The Next to Die
Without having to wait, Jim Gelder secured a cozy window table in one of Portland’s swankiest restaurants that Thursday night. If only the maître d’ had sat Jim somewhere else, the thirty-two-year-old salesman from Seattle might not have met such a gruesome death.
Jim was good-looking, and he kept in great shape. He still weighed the same as he had in college: 170 pounds, perfect for his six-foot frame. His hair was usually slicked back with gel that made the straw color appear a shade darker. He had blue eyes, a strong jaw, and the kind of self-assured smile that drew people to him.
He felt lucky that Thursday night. His waitress was cute and friendly, a redhead in her early twenties. Amid the white tablecloths, candlelight, and polished silverware, she seemed like the only waitperson there without a snooty attitude. She even flirted a little when she delivered his tangueray and tonic. Jim had never been unfaithful to his wife, but he wasn’t opposed to some innocent flirting—especially during lonely business trips like this one.
He poured on the charm every time the waitress returned to his table. After the meal, when she came by with his decaf, she brushed her hip against his shoulder. “You’ve been my favorite customer tonight—just thought you should know. Be right back with your check.”
Smiling, Jim watched her retreat toward the kitchen, Just then, someone strode into the restaurant. Nearly everybody noticed him, but no one gawked; this was much too ritzy a place for the late dinner crowd to fuss over a movie star.
Tony Katz seemed smaller in person, not quite as brawny as he appeared on the screen, but every bit as handsome. Women just loved his wavy, chestnut-colored hair and those sleepy, sexy aquamarine eyes. Jim had heard that Tony Katz was in Portland, shooting a new movie.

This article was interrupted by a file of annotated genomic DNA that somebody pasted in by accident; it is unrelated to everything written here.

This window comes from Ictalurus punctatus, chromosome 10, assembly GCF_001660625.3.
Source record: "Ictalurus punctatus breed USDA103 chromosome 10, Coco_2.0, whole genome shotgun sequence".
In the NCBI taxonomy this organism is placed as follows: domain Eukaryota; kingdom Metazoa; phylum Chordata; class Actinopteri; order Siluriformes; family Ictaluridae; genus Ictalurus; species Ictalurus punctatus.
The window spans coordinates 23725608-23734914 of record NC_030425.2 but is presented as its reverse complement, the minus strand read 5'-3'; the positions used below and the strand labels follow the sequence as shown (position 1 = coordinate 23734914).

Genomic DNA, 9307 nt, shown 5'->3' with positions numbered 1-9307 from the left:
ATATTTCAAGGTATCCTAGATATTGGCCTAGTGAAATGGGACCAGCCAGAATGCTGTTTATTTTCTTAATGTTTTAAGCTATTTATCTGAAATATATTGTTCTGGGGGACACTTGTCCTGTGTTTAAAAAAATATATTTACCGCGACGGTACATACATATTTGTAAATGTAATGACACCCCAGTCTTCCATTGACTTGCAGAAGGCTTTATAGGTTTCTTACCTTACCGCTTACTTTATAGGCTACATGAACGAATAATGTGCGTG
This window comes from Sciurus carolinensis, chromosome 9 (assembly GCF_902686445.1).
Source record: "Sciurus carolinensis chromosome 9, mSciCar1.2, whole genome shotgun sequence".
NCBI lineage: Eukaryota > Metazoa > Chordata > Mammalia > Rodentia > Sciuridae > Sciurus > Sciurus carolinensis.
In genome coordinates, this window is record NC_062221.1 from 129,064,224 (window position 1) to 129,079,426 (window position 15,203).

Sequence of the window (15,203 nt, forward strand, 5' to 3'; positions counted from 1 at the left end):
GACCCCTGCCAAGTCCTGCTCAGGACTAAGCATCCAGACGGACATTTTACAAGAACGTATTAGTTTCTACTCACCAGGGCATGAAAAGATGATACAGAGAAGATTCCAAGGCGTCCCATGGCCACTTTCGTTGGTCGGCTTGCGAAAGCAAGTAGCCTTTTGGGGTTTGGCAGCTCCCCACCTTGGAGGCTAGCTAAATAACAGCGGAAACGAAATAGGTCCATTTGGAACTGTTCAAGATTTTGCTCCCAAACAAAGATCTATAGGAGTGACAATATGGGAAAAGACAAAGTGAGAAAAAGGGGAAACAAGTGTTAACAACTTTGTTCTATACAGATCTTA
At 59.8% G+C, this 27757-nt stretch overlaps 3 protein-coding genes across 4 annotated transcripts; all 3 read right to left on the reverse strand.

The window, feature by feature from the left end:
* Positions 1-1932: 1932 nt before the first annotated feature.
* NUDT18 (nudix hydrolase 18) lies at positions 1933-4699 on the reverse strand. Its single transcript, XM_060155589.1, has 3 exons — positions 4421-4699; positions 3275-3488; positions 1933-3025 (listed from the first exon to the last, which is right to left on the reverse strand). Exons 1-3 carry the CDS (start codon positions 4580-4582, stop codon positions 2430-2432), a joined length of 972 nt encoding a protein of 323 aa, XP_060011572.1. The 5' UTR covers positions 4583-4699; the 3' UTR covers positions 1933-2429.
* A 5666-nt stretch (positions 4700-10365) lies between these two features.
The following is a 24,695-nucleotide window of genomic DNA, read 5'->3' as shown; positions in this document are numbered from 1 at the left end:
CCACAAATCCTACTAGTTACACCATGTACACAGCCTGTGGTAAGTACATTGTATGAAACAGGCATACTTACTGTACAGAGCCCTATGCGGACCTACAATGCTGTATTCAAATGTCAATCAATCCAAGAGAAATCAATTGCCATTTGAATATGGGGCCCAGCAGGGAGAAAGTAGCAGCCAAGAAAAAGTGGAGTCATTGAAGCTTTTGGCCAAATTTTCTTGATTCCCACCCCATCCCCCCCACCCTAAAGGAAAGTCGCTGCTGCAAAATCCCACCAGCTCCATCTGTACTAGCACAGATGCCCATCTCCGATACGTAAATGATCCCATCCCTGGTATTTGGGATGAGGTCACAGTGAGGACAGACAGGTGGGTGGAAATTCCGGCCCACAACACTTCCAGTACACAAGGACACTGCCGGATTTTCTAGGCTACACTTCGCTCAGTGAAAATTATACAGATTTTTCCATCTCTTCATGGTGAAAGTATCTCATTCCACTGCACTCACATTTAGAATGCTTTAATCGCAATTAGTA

He tried not to stare as the maître d’ led Tony to a table next to his. Tony threw him a smile. Jim kept his cool and smiled back. Very nonchalant.
The maître d’ left a menu at the place setting across from the film star. Jim hoped he’d get to see Tony’s wife, Linda Zane, a model, whose appearance in a Victoria’s Secret catalog last year was still etched in his brain. But Tony was joined by a balding, middle-aged man who must have been parking the car. He staggered up to the table, all out of breath, then plopped down in the chair. He wore a suit and tie. In contrast, Tony Katz had on a black turtleneck and jeans. He looked annoyed with the guy. “I’m having one drink with you, Benny, that’s all,” he grumbled.
“Okay, okay.” The man took off his glasses and wiped them with the napkin. “Now, where were we?”
“I believe I was calling you a scum-sucking weasel,” Tony Katz said.
Jim couldn’t stifle a laugh, and this caught Tony’s eye. The movie star smiled at him again. “Excuse me,” he said to Jim. “Can I ask you something?”
Dumbstruck, Jim nodded. Tony Katz was actually talking to him.
“If you were a serious actor, what would you think of an agent who wanted you to star in a crappy movie sequel instead of a Tennessee Williams revival on Broadway?”
Jim shrugged. “I’d say he was a scum-sucking weasel.”
“Benny, I think I love this guy.” Tony gave Jim an appreciative grin.
Benny studiously ignored Jim and glanced at his menu. The waitress approached their table and told Tony how much she absolutely adored his latest movie. Tony politely thanked her and ordered a mineral water. His agent ordered scotch. For the next few minutes, the two of